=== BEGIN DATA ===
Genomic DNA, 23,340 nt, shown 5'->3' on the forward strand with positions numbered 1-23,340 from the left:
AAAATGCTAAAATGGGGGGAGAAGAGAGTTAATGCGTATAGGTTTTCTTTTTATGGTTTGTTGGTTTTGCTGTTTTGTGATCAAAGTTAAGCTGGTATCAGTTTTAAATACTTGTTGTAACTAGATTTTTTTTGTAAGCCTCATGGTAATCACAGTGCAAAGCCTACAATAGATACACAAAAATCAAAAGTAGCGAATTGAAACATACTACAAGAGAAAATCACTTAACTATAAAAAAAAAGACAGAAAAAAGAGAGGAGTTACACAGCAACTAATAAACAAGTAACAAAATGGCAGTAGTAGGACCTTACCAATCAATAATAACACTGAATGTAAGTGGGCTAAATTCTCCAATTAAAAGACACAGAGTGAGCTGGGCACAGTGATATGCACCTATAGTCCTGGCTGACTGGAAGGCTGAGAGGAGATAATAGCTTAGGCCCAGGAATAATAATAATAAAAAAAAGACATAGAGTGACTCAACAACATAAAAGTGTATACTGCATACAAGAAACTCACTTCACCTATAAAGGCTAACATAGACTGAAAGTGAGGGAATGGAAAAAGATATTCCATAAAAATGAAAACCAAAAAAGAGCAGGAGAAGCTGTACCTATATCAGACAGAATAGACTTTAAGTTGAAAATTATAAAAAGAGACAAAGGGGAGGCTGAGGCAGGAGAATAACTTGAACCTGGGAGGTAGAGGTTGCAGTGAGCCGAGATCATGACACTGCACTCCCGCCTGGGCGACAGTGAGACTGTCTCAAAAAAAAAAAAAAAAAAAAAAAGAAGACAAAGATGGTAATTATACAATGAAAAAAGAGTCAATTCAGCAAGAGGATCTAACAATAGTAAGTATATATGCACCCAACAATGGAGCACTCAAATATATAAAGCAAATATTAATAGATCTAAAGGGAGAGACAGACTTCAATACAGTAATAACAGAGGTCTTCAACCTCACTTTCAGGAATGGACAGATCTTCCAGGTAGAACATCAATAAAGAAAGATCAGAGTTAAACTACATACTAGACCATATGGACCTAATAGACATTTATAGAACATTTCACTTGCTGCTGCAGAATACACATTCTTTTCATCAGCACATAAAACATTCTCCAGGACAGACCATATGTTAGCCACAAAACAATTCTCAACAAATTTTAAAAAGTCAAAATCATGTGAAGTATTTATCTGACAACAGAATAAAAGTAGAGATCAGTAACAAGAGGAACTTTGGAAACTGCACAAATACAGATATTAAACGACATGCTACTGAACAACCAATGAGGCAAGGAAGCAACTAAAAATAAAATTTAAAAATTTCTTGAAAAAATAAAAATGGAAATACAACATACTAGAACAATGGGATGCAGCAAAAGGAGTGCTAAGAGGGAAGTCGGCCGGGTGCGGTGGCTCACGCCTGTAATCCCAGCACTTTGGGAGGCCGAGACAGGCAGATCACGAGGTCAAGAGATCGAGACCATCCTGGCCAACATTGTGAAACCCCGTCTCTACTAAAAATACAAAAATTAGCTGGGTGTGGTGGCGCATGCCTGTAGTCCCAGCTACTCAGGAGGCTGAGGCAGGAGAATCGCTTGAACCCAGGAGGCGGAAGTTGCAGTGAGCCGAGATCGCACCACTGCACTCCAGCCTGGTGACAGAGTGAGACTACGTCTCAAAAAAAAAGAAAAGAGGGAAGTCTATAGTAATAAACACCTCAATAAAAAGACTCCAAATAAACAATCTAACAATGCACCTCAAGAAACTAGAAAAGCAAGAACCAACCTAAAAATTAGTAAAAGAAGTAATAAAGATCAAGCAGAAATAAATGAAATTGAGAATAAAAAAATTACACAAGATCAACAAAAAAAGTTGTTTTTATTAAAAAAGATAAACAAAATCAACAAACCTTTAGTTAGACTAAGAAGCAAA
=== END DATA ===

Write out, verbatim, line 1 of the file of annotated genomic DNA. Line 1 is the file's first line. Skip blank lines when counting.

Genomic DNA, 23,340 nt, shown 5'->3' on the forward strand with positions numbered 1-23,340 from the left: